This was an article in Time Out Hong Kong. It was a fabulous article about so many issues relating to Asian men, body images and self-esteem. I would have loved to link to it, but the folks at Time Out Hong Kong removed the article. So I’m reprinting it here. Very thought provoking essay by Arthur Tam below.
Hong Kong has never been so dominated by the ripped abs of buff men, by pecs of steel adorning 60ft billboards and shirtless Adonises, proudly displaying their V-lines. In the past few years, we’ve seen an incredible change in the extent to which Asian men are becoming highly sexualized objects of desire, resulting, today, in a constant, hot barrage of unashamedly in-your-face torsos, of body-proud stars like Eddie Peng and Wu Chun, of the phenomenon of the topless ‘sunshine boys’ – those healthy, cut, sporty pinups becoming increasingly common in Hong Kong. Make no mistake; the era of the Asian sex symbol has begun.
It might seem the norm in today’s world that men are as publicly sexually desired as women – yet in Hong Kong, this wasn’t always the case. In fact, it’s a rather modern phenomenon that has really only come of age in the last few years. Let’s be clear, though: desirable Hong Kong men have long existed, but they’ve generally taken a different form. There was the dapper, charismatic gent, epitomized by Tony Leung Chiu-wai. Or the pretty boy-next-door, as Nicholas Tse and Edison Chen were back in their early 20s. But arguably never before have representations of men in Hong Kong been so provocatively, openly sexual.
It’s been a shift that has gradually occurred over the space of the last few years, with a growing line of rugged models and celebrities teaming up with beauty centers and fashion brands. Actor Nick Cheung went through a big buff change for the movie Unbeatable, singer Louis Cheung beefed up to be a spokesperson for Dr Schafter’s fat burning cream, while singer and actor Alex Fong became spokesperson for underwear and skincare brands. Their bodies have become a commodity, in many cases revitalizing their careers.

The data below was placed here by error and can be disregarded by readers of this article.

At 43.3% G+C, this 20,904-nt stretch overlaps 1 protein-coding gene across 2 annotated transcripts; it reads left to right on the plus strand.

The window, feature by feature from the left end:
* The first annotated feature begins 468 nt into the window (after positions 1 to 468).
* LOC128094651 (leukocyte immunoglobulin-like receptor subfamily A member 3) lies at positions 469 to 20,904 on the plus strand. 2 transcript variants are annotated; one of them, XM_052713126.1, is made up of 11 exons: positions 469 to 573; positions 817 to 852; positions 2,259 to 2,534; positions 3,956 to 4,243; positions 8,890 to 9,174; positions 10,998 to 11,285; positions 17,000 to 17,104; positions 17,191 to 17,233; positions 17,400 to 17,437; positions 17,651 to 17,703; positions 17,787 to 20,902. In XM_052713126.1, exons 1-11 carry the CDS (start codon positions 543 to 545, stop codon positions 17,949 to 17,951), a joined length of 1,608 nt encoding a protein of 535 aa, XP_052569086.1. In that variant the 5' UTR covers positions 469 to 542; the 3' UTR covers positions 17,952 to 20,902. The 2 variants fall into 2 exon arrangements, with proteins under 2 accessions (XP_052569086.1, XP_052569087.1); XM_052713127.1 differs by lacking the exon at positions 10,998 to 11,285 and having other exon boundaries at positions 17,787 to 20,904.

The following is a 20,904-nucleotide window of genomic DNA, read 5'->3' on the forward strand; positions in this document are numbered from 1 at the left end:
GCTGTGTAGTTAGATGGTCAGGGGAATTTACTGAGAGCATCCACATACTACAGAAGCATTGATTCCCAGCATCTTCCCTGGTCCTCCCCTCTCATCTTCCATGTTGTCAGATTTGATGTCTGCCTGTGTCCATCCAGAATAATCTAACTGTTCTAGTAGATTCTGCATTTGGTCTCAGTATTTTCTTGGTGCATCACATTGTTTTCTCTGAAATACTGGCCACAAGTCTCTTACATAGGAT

Yet if you were to look for one moment where this evolution crystallized into a full-blown phenomenon, it would be hard to go past August 2012, when Abercrombie & Fitch launched its flagship store in Central, bringing with it a parading horde of ripped half-naked men. Social media was a frenzy. Passers-by waved from the street as a double Decker busload of the models went past. And despite the hilarious, excessive kitsch of it all, there also radiated a feeling that girls wanted to have and date them and guys wanted to look like them.
Following the sunshine
King Chiu (pictured above and below) was one of the A&F models – and since then, he has become one of the most high-profile Hong Kong sex symbols, and perhaps epitomizes the so-called ‘sunshine boy’ phenomenon of sporty, buff guys. “The change in my career certainly came from working at A&F,” says Chiu. Following the A&F launch, Chiu released King of V-Line, a provocative photo album of V-lines (those groin-topping muscles in the shape of a ‘V’) and buttocks, leading to his seemingly self-proclaimed nickname, ‘King of V-Line’. His photo book, along with books by two other male models, sold out at last year’s Hong Kong Book Fair and generated the kind of newspaper headlines usually reserved for their female counterparts. Suddenly, it was all about the boys.